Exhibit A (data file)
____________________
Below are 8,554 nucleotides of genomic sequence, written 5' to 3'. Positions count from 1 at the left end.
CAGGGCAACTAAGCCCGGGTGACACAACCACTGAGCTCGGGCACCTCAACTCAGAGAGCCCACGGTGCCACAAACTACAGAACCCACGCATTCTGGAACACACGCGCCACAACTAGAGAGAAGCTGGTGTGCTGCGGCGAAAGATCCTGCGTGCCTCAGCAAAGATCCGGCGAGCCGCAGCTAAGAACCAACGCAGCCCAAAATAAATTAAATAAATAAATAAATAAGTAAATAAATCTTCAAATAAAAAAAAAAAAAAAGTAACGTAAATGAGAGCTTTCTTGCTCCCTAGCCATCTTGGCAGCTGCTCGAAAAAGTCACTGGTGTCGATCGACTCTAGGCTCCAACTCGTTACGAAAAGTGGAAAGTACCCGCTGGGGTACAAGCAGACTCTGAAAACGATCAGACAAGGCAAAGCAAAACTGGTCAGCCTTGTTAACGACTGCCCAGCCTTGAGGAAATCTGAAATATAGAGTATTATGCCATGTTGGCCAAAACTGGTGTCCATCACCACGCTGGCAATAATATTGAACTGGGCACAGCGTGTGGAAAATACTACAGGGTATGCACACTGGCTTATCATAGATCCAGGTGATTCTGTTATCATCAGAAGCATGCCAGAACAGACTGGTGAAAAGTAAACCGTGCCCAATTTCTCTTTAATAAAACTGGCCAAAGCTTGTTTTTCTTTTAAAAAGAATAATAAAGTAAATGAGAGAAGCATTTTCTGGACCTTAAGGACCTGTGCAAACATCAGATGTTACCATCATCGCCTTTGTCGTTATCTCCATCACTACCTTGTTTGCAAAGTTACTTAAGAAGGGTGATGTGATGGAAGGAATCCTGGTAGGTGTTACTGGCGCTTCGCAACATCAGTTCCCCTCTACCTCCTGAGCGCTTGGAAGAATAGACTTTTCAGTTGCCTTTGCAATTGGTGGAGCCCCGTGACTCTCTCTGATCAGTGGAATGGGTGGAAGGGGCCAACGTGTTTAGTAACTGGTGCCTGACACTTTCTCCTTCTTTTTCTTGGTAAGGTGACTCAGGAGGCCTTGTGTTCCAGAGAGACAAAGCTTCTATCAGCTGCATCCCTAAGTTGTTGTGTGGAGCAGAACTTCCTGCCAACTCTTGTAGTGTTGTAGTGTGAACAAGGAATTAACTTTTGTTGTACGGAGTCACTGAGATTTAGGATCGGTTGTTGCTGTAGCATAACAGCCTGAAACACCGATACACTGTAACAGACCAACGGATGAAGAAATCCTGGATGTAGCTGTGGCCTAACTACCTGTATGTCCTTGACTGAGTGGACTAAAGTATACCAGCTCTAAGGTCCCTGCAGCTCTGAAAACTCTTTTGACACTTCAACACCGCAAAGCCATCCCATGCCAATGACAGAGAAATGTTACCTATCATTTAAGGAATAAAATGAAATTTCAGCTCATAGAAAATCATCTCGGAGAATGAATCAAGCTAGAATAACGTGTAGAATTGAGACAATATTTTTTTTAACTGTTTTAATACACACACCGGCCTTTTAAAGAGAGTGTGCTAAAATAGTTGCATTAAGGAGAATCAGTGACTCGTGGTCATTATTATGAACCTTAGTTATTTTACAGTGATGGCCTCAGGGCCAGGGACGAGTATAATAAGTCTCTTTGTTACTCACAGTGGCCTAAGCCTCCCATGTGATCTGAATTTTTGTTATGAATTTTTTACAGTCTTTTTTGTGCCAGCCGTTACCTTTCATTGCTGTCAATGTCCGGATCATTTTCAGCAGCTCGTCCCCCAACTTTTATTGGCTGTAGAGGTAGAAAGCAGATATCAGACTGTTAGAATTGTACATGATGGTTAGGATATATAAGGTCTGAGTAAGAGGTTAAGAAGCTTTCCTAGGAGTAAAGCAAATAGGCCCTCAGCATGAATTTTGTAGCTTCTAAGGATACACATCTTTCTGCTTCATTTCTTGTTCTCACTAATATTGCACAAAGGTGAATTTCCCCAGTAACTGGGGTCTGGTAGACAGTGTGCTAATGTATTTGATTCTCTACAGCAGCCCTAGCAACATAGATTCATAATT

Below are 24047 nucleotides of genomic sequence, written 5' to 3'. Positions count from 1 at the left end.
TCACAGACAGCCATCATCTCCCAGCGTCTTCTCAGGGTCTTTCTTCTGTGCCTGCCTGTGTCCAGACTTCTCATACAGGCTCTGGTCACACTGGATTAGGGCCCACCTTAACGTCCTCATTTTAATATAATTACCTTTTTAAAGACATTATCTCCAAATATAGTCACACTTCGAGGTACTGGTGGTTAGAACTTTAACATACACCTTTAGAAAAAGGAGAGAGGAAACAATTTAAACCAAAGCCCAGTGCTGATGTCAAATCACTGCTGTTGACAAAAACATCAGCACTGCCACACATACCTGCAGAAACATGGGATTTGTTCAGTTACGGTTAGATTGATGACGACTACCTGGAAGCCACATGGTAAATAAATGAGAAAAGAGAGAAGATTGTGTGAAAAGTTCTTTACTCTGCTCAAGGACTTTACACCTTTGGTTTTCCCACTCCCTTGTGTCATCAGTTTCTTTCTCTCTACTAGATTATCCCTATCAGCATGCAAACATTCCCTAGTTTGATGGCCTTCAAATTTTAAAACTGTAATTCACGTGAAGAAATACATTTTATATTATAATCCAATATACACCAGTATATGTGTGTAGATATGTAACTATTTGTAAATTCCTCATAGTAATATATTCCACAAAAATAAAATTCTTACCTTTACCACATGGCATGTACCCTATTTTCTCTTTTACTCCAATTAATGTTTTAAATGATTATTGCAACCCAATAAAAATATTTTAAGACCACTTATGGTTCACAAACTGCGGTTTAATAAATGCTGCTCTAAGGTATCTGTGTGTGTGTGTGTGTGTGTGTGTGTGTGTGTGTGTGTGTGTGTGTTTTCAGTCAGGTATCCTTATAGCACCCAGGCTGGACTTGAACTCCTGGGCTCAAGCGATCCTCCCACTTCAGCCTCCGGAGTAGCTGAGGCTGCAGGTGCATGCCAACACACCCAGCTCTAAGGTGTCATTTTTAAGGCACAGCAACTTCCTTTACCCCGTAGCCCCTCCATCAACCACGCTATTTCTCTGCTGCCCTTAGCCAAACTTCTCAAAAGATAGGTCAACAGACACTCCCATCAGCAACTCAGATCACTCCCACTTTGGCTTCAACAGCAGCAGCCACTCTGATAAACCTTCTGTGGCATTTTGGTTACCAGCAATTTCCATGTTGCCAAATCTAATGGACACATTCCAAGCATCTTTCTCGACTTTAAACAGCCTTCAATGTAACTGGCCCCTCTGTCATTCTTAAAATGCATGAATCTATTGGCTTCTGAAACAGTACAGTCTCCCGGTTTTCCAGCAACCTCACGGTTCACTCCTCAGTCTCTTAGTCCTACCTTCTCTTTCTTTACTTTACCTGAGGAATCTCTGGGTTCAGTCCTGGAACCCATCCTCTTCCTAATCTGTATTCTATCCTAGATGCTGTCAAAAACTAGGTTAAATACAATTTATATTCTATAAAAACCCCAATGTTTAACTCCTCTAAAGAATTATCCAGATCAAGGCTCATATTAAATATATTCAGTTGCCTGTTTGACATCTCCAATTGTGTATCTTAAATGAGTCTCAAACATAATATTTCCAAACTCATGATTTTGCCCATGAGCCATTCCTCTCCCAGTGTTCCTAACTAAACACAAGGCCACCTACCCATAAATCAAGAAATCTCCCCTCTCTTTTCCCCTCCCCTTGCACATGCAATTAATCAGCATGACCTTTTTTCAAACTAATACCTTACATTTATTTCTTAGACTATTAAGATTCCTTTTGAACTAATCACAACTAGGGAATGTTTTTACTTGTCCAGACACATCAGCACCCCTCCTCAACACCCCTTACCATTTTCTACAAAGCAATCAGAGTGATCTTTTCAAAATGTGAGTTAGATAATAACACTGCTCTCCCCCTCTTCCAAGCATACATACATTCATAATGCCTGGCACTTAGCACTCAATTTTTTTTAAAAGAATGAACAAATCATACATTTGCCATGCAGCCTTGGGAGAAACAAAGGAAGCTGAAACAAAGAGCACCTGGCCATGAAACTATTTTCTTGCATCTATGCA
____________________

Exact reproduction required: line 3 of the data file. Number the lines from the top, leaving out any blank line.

Below are 24047 nucleotides of genomic sequence, written 5' to 3'. Positions count from 1 at the left end.